Arrested Development – Afternoon Delight (Season 2, Episode 6)
Arrested Development wasn’t a typical American sitcom- the show’s cult status may have stemmed from its elaborate call backs, hidden gags and dark family dynamics, but its assets also led to the alienation of a wider mainstream audience and its eventual cancellation. To that end, ‘Afternoon Delight’ is not your standard Yuletide fare. To celebrate the holiday season, Arrested Development cranks the dysfunction levels up to “festive”; the wealthy but narcissistic Bluth family hold what has to be the most uncomfortable office Christmas party of all time, with each family member attempting (and failing) to manipulate their loved ones for their own selfish gains, at the expense of their terrified workforce. An instalment that culminates in numerous car accidents, drug abuse, and not one but two horrifyingly incestuous karaoke duets certainly doesn’t sound like an ideal Christmas episode. However, it’s one of the greatest episodes of Arrested Development ever made, featuring some of its most quotable lines (“These are my awards, mother. From Army.”) and finest performances. ‘Afternoon Delight’ exemplifies the show’s complete refusal to pander to a mainstream audience, even when it’s in its own interests to do so, much like the Bluths themselves.
Monk – Mr. Monk and the Secret Santra (Season 4, Episode 9)
At the San Francisco police department Christmas party, an officer dies after drinking poisoned port intended for Captain Stottlemeyer. The captain searches for a released felon who had shot at him months before, and in order to find him, Monk is forced to go undercover – as Santa Claus. This is a typical episode of Monk, one of the best shows of all time, mixing a solid murder mystery with moments of humour and a wonderful performance by Tony Shalhoub as the OCD-stricken detective, but with added touches of sentiment that you’d only find in a Christmas episode – in between investigating the crime, time is also found to reunite a family and help a little girl experience her first white Christmas. Despite his Scrooge-like nature, Monk has had a number of adventures at Christmas – meeting his dad and joining him on a trucking job, fighting for public support after shooting a criminal dressed as Santa, investigating a fountain that can cure all illness – but this was the original and the best of the bunch. If you see it on this Christmas, do give it a go.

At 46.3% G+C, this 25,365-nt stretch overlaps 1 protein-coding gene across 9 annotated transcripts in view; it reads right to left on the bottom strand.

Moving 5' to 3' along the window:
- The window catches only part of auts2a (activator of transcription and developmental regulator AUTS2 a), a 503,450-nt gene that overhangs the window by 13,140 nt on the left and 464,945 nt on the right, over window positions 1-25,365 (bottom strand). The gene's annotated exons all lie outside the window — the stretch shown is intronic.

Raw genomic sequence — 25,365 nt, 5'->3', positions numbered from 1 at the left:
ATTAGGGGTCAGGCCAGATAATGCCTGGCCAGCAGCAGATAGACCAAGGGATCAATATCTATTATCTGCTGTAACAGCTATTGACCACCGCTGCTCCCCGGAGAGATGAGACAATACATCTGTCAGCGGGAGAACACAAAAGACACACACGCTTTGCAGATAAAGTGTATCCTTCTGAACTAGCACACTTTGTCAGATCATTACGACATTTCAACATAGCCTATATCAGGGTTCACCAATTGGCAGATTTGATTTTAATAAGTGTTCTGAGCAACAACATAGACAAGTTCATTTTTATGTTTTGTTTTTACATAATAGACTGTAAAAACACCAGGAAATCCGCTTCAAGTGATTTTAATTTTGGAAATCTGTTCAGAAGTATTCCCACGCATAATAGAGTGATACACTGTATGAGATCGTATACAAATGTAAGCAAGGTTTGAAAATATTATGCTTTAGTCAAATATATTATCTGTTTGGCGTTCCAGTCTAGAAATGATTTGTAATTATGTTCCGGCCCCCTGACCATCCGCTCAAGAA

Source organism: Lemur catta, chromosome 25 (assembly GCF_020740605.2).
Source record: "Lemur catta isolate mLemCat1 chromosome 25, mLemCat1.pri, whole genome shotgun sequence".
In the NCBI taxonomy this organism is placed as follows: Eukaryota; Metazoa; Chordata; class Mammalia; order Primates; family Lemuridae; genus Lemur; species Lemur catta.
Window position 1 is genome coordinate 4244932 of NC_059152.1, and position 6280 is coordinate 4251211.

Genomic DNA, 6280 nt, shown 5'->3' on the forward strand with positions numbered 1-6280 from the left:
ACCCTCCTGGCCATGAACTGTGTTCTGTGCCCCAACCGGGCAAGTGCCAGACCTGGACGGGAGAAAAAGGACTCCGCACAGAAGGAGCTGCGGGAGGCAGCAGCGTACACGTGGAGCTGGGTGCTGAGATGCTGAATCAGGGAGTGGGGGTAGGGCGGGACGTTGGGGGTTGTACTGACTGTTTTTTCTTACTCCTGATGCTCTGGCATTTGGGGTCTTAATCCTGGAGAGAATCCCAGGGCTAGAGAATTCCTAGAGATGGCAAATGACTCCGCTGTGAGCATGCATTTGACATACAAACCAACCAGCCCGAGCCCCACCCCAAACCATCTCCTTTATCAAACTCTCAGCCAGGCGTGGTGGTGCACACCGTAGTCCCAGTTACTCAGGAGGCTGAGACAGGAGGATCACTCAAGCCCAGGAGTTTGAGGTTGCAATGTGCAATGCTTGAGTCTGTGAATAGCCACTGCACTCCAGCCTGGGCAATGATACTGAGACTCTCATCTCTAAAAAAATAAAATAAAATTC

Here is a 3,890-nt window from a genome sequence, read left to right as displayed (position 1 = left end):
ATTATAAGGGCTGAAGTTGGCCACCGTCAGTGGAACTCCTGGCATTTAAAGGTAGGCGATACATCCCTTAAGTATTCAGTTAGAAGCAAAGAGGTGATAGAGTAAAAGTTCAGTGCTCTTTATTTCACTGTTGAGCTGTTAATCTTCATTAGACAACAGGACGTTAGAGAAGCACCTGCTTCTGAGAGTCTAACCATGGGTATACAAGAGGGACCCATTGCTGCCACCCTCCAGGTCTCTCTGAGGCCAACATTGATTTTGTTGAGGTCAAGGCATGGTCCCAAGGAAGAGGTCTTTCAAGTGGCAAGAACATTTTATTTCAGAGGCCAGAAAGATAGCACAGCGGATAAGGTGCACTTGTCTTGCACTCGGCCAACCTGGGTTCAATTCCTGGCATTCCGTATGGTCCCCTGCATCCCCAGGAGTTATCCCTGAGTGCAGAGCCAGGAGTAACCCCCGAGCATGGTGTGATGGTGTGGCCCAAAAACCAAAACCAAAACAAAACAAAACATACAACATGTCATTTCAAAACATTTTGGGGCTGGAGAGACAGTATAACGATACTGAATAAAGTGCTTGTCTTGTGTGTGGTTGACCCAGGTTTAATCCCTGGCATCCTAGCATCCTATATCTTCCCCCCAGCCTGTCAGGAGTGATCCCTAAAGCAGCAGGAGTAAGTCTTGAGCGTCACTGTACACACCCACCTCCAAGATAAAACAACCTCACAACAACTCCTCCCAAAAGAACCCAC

Community – Abed’s Uncontrollable Christmas (Season 2, Episode 11)
Community has a slew of great holiday themed episodes, as well as plenty of ‘gimmick’ episodes that experimented with other genres before it, but “Abed’s Uncontrollable Christmas” is a special case, not just for its shift of focus from comedy to some fairly heavy emotional drama, but for its use of stop-motion animation for the entire episode. This is not to say the episode isn’t funny; the show manages to get as much humour as it can out of the format (see: Jeff’s giant forehead). Using the unique opportunity to let Abed’s imagination run rampant, the episode being mostly set in a ‘Winter Wonderland’ that Abed essentially creates as he goes along, even morphing the study group into Christmas forms that displays what Abed thinks of each member of the study group (for example: Annie is a toy ballerina as she’s ‘fragile’ and ‘tightly wound’). The sentimentality of the episode might be off-putting to some, but if first time viewers don’t find the change too jarring, it’s a bold and brilliant piece of television.
The West Wing – Noel (Season 2 Episode 10)
Nothing says “Merry Christmas!” like post-traumatic stress disorder. Far be it from engaging in upbeat holiday festivities, most of Aaron Sorkin’s Christmas episodes during his run as head writer on The West Wing were rather serious affairs. Season 3 saw Chief of Staff Leo McGarry (John Spencer) crying at his desk after being rescued from a grand jury, and Season 4 saw the already grumpy communications director Toby Ziegler (Richard Schiff) dealing with his complicated daddy issues. But Season 2’s “Noël” takes the cake, as it focuses on Deputy Chief of Staff Josh Lyman’s (Bradley Whitford) visits to a psychiatrist to treat the emotional breakdown he’s been having after being shot at the end of Season 1. In flashbacks we see the normally upbeat and jovial Josh turn mean, yelling at his co-workers over nothing (including the President) and unable to understand why brass instruments are pissing him off so much. It’s notable not only for winning Whitford an Emmy, but also for John Spencer’s delivery of one of the best speeches ever written for television (“This guy’s walking down a street, when he falls in a hole…”). I’ll take it over Charlie Brown any day.